Most of my lower division classes have been online at my local community college, but the math classes are not online and I have a hard time following the professor's lectures and getting to class early. Youtube lectures helps with some concepts, but I think I need to supplement my college math classes with an online program of some sort or a private math tutor.

Can anyone recommend some math online math courses that cover Algebra to Calculus please? Any tips that help with time management, focus and staying motivated?

Please do finish your education... there seems to be an anti-college sentiment on HN, but you've put in so much work, it just makes sense to get it over with, get the damn certificate. It may not seem like much when working for private companies, but when you work with Governments (either on contracts or for immigration etc.) more paper education does matter, alumni networks are helpful. And you can go to thailand even after you get the degree :).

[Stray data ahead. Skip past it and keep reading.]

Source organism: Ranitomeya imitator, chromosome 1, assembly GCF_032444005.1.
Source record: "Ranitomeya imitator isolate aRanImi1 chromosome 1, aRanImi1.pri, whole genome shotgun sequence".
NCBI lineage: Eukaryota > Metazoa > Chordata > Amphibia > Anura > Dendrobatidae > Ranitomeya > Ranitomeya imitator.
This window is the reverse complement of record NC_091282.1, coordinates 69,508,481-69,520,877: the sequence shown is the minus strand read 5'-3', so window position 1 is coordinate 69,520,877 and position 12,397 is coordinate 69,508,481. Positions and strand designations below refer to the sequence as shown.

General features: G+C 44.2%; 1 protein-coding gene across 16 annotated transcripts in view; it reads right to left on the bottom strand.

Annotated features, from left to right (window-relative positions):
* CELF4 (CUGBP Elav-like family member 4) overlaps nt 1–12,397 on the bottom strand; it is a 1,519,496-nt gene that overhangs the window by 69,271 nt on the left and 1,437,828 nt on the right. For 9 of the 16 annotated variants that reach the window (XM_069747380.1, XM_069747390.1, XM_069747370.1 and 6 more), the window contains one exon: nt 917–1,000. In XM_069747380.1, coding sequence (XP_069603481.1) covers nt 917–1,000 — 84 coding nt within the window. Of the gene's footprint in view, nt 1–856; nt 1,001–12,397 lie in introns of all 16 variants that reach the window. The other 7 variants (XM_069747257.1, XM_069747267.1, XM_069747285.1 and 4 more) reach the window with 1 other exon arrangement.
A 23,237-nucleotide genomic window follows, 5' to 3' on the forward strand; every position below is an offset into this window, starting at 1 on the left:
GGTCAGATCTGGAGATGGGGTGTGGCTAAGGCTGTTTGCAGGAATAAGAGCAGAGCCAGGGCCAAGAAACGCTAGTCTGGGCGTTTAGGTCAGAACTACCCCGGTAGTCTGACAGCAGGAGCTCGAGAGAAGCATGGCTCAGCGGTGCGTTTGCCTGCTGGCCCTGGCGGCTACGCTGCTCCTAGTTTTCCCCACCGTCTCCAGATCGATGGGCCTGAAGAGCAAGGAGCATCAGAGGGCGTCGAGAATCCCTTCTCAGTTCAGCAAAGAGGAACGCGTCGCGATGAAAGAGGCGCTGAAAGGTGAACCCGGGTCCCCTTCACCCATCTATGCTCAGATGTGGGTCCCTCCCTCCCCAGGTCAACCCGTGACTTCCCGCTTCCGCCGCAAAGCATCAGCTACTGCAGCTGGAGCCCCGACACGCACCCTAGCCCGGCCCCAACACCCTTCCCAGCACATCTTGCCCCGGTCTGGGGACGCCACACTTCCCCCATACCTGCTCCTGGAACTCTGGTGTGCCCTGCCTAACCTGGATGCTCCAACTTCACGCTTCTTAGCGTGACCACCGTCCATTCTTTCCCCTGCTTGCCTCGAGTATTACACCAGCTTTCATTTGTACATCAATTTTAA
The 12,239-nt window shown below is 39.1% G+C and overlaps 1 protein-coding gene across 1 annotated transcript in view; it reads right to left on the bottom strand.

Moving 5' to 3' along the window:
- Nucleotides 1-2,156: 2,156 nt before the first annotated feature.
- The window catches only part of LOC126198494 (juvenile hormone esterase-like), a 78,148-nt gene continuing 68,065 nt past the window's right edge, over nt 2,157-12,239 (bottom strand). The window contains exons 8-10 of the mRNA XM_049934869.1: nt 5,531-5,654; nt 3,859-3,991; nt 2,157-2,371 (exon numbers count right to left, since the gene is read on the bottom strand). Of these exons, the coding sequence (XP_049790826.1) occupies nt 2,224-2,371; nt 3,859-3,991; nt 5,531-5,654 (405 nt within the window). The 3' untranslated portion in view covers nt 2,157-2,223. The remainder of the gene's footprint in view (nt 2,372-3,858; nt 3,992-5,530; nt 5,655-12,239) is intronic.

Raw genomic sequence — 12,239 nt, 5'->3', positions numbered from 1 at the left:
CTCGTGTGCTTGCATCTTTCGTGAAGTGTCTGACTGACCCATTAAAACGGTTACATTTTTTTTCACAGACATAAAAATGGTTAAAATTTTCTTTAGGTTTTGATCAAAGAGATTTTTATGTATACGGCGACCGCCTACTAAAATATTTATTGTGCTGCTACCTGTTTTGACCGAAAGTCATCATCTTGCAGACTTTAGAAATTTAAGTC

For Algebra and Calculus have you tried Khan Academy? Their only downside is that they don't apply the concepts enough to real-world problems, but I found Sal's explanations clear enough.

I also liked http://www.mathsisfun.com/ and https://brilliant.org/ although you need to pay for the Calculus content.

I used Khan Academy for 2-3 months while I had a full-time job. I worked my way up from College Algebra to Calculus I before I took community college courses in Calculus I and Calculus II. It definitely prepared me for the college courses.